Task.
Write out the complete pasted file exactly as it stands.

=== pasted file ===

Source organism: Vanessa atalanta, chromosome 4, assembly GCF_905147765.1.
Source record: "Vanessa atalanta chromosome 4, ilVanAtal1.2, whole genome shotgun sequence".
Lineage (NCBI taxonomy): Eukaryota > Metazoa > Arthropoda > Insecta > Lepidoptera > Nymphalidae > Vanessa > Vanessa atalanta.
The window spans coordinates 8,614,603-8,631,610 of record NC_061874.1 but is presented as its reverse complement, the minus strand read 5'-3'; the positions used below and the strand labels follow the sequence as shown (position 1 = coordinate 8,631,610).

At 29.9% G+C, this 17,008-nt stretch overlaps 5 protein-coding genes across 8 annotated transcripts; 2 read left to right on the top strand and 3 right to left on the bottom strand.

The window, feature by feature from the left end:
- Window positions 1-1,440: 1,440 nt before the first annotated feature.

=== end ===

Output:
Source organism: Vanessa atalanta, chromosome 4, assembly GCF_905147765.1.
Source record: "Vanessa atalanta chromosome 4, ilVanAtal1.2, whole genome shotgun sequence".
Lineage (NCBI taxonomy): Eukaryota > Metazoa > Arthropoda > Insecta > Lepidoptera > Nymphalidae > Vanessa > Vanessa atalanta.
The window spans coordinates 8,614,603-8,631,610 of record NC_061874.1 but is presented as its reverse complement, the minus strand read 5'-3'; the positions used below and the strand labels follow the sequence as shown (position 1 = coordinate 8,631,610).

At 29.9% G+C, this 17,008-nt stretch overlaps 5 protein-coding genes across 8 annotated transcripts; 2 read left to right on the top strand and 3 right to left on the bottom strand.

The window, feature by feature from the left end:
- Window positions 1-1,440: 1,440 nt before the first annotated feature.